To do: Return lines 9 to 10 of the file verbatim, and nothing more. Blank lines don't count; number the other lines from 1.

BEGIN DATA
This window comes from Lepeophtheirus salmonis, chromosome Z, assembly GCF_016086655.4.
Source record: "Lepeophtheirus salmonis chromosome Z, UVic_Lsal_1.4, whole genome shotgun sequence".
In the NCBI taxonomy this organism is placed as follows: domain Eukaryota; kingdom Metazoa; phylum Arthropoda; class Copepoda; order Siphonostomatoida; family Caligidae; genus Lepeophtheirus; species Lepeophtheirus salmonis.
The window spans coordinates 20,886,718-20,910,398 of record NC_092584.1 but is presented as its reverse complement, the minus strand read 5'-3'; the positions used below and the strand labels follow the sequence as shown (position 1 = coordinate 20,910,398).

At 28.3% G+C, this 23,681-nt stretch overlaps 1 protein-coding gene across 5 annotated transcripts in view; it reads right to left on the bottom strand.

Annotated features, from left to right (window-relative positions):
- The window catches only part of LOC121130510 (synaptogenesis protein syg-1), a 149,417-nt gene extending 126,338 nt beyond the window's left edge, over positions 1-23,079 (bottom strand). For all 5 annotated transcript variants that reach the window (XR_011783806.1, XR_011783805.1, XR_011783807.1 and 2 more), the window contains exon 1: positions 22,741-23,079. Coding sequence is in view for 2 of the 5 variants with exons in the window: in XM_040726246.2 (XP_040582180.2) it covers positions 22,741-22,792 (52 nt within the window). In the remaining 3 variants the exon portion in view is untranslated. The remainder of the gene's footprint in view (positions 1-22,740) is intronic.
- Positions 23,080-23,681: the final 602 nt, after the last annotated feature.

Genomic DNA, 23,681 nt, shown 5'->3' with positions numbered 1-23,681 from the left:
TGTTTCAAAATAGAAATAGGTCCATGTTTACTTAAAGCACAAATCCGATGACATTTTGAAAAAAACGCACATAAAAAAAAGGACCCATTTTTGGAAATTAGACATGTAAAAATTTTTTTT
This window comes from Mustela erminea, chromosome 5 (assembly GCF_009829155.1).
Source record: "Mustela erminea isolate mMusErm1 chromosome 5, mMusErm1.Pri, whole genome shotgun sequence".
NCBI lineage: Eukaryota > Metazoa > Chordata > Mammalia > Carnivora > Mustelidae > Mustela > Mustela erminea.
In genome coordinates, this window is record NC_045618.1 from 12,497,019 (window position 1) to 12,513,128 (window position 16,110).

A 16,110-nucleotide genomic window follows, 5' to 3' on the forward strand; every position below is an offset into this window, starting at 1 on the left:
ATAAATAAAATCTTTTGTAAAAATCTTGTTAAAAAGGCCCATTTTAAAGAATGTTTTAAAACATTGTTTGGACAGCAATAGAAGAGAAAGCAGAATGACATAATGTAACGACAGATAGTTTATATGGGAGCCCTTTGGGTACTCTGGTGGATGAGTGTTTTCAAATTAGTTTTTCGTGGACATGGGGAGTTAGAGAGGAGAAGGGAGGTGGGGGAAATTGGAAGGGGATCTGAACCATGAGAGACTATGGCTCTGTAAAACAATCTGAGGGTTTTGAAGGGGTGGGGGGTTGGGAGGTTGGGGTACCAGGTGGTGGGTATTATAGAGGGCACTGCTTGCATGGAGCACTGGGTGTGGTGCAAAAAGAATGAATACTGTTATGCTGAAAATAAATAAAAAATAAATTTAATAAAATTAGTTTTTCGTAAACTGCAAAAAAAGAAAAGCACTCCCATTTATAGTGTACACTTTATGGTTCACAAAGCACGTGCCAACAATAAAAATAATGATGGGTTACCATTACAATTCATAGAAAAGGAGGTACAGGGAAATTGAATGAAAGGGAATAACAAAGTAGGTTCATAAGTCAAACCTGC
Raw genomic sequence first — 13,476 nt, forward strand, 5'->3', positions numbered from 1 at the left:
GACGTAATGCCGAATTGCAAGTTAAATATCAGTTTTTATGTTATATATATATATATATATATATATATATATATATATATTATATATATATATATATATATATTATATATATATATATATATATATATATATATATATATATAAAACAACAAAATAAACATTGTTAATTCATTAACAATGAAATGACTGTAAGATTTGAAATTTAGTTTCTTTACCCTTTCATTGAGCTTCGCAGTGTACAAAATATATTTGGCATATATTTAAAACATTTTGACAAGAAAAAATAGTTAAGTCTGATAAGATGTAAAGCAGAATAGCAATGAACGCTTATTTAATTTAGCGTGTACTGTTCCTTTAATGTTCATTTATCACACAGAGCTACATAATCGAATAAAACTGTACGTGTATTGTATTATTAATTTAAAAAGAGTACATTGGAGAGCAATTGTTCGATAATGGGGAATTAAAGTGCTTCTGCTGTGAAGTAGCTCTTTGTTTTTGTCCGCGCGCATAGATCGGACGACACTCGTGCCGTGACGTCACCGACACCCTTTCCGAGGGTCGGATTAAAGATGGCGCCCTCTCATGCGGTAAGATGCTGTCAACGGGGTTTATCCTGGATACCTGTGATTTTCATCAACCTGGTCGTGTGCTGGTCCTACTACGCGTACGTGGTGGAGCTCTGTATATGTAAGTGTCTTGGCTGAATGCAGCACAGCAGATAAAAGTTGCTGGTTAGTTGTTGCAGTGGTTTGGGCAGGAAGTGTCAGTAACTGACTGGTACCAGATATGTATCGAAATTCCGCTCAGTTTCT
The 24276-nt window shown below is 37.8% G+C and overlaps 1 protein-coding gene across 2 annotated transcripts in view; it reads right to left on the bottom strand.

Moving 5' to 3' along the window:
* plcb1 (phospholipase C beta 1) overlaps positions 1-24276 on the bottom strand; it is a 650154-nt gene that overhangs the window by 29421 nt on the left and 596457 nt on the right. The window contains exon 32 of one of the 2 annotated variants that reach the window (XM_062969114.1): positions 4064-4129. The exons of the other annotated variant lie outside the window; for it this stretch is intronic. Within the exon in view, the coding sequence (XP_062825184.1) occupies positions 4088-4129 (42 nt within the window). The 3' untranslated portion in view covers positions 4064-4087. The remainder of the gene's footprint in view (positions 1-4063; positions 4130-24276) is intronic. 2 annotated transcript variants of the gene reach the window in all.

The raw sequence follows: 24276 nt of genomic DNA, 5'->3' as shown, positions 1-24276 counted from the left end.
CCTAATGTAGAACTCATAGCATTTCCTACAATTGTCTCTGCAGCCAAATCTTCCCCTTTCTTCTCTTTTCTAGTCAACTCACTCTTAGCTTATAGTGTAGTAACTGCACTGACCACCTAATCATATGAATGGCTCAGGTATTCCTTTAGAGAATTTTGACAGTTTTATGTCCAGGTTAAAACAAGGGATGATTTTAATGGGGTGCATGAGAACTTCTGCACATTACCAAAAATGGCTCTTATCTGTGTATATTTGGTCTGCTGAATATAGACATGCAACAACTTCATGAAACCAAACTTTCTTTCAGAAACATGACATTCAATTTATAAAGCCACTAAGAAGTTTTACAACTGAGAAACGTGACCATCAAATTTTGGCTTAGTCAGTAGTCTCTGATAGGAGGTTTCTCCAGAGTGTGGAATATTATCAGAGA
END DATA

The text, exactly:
Genomic DNA, 23,681 nt, shown 5'->3' with positions numbered 1-23,681 from the left:
TGTTTCAAAATAGAAATAGGTCCATGTTTACTTAAAGCACAAATCCGATGACATTTTGAAAAAAACGCACATAAAAAAAAGGACCCATTTTTGGAAATTAGACATGTAAAAATTTTTTTT